When you pop this baby into your SNES just keep in mind that this was an entry title for the system. Don't take it too seriously and you should enjoy it. However, don't go looking for an amazing level of depth because you won't find that here. It's a solid effort and remains that to this day. A lot of other people who rated ActRaiser have given it an eight or a nine, but if you are so accustomed to this gameplay by now (like me) you'll want a bit more out of it.

Hope these are useful and/or interesting sites~

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Old 06-09-2003, 05:38 PM   #169
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More than magic

Knuckles Chaotix - Sega 32X - Rating 8
The first thing I thought of when I put this baby into my 32X was "Gee, how come Knuckles gets a better Sonic title than either Sonic Adventure?". Did Sega really forget about their wonderful past? You used to be able to tell a Sonic title apart from the rest just by hearing the darn thing. Now THAT'S originality! Well it was, that is until the Dreamcast came out and what was once an astute hegemony in the realm of platformers tried to take on too much for its own sake - it diffused. What has become of the noosphere of Yuji Naka and his team? The lambent surrealism is somewhat intact, but not in its fullness.
I'll tell you this much -- if you have never partaken of the jewel in the dunghill that is Knuckles Chaotix, you have missed out on one of the last great 2D action titles made, period. This game screams quality. Knuckles plays a bit different than any Sonic game and actually does not suffer the least for it. The story is tame - Knuckles must prevent Robotnik from ruining the debut of a new theme park - but I could care less. The two major differences between Sonic titles to KC is the fact that Knuckles has five different partners to choose to help him complete the zones (5 zones w/ 5 parts each), and he holds the elastic ring energy band which keeps both him and his partner linked together. The five partners are Mighty the Armadillo, Heavy the Robot, Charmy the Bee, Vector the Crocodile, and Espio the Chameleon. Not exactly mascot material, but they'll do. The gameplay gets some getting used to but once you get it down pat you begin to appreciate its unique take on the genre. It takes it to a place apart from pretty much 90% of all other platformers so if you're looking for something with a twist, you've found it. The graphics are some of the best for any Sonic title, 2D and 3D. It uses very lush colors/hues and there are plenty of nice effects happening such as zooming, tons of parallax, and a treasure trove of stuff you've never seen the Genesis perform (hence why this is a 32X game). The gameplay and design sounds similar to the inspissation of recent Sonic titles but the differences are prominent enough to tell the difference. Too bad this style of game designing is fast becoming forlorn...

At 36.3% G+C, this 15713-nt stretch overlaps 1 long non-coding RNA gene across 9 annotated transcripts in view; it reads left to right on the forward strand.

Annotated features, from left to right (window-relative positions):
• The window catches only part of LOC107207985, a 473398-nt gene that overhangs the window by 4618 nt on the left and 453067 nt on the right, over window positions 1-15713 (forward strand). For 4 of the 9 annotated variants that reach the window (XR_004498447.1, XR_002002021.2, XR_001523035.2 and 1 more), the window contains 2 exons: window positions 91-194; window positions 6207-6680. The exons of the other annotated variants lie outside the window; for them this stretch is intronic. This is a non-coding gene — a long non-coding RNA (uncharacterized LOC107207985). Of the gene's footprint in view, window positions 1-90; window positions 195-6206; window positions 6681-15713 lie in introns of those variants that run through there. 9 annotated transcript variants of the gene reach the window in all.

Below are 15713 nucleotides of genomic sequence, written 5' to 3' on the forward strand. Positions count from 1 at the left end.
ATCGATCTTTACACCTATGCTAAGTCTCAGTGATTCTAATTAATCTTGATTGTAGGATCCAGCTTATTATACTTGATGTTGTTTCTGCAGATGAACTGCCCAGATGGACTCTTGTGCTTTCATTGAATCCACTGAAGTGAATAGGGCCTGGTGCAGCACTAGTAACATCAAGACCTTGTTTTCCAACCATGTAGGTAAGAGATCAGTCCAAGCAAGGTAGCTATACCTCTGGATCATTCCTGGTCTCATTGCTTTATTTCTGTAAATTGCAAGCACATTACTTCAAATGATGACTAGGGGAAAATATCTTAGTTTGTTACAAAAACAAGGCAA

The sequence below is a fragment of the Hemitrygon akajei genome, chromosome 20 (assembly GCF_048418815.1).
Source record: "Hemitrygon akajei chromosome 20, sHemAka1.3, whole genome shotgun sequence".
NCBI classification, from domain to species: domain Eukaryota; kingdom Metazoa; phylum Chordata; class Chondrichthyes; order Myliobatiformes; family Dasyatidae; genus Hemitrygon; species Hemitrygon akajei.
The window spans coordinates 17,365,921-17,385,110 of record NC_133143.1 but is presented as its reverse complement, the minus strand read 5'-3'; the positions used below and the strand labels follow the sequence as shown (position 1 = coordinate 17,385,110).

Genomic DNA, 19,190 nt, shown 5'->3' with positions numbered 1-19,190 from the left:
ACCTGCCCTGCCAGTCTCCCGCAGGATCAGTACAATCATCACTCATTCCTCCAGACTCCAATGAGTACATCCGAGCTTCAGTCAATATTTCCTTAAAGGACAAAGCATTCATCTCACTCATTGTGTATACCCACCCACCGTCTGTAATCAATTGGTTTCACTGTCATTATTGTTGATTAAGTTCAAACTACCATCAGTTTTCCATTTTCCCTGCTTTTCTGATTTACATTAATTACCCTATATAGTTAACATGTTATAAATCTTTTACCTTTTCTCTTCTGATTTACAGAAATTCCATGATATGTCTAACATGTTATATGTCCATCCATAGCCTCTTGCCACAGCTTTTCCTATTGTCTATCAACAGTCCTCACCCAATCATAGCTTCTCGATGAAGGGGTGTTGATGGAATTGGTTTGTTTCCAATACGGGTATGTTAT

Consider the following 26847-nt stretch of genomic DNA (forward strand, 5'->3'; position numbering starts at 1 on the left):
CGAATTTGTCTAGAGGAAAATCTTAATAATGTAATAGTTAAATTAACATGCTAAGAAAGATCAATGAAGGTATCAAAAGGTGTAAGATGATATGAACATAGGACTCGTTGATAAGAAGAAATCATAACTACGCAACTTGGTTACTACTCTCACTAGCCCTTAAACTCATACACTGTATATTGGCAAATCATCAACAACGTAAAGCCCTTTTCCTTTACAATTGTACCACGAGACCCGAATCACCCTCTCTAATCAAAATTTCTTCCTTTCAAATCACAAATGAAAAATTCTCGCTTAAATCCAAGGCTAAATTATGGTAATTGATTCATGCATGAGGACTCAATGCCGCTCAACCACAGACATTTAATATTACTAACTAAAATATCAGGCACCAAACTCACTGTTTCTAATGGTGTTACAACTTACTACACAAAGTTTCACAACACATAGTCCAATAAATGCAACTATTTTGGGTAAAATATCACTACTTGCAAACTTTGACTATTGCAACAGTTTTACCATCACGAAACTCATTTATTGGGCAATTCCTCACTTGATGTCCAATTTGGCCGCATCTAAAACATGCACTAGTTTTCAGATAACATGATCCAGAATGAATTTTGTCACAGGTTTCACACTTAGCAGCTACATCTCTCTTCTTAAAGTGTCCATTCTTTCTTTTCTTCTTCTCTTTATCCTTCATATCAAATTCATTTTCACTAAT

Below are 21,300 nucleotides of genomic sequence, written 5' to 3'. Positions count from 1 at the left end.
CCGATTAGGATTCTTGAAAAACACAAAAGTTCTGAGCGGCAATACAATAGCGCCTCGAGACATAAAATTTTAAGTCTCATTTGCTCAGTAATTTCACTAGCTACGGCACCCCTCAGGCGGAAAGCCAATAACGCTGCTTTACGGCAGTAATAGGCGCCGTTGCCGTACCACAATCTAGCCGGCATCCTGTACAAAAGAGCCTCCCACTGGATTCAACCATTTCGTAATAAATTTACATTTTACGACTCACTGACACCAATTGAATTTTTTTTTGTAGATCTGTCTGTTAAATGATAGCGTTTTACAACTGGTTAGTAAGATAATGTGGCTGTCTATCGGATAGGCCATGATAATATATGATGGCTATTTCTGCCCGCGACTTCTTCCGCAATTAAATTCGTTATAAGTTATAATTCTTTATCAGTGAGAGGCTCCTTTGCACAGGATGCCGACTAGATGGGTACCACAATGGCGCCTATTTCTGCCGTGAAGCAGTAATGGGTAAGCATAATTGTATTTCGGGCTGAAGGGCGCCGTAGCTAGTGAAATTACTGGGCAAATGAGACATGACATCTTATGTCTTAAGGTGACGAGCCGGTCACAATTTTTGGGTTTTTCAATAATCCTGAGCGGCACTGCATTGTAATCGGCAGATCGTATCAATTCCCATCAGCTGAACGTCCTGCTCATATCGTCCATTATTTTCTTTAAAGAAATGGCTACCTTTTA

The music. Ahhh, such joy! This stuff is a paragon among the aural bliss Sega seemed to engulf the Genesis/32X/Sega CD with - an overachievement. It is just this pristine quality of audio composition which is sorely lacking from recent endeavors. The sound test itself is super fun ~ you can adjust the tempo at will, and watch every seperate channel being played on seperate keyboards all on-screen at the same time. A welcome addition. All the sound effects are good, too.
You would be most unwise to look past this shining gem. This level of quality serves as a reflection of what was a great team doing a great job. A great place to start looking for what's wrong with most games today is with where greatness was last left behind. Sega (or somebody) needs to pick up the pieces and figure out how this quiet destruction first began enveloping their will to create something worth purchasing because things are not the way they should be. This ongoing maldistribution within Sonic titles in particular will only end when guys like Yuji Naka and the rest stop trying to implement too many useless ideas into one game. I'm not saying changing things here and there is a bad thing but.... if it isn't broke, don't fix it.

Take a look at Knuckles Chaotix and wonder how cool it would be if a 3D Sonic had a similar visual flair ~,7592/

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Old 06-16-2003, 03:47 PM   #170
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Keep pouring on the nostalgia

Pilotwings - SNES - Rating 8
I consider Pilotwings a Nintendo classic among the likes of their lesser-known but nonetheless true classics: Urban Champion, Ice Climber, Clu Clu Land, etc. However, what Pilotwings has over those others in my opinion is simple - it's a better game. The SNES was just pure magic when it was released and, indeed, what system released pre-Dreamcast didn't have some magical feeling emitting from somewhere which left an indelible set of memories within? The first time with NES, SMS, SNES, Genesis, TG16, SS, PS, etc. They each had personality to them. Pilotwings was a game with that magic feeling which only happens once during your first experience with something which feels different, special, and in fact foreign. Something about Pilotwings felt unfamiliar and did what it did with confidence. It becomes a part of your life by attaching itself in your memories.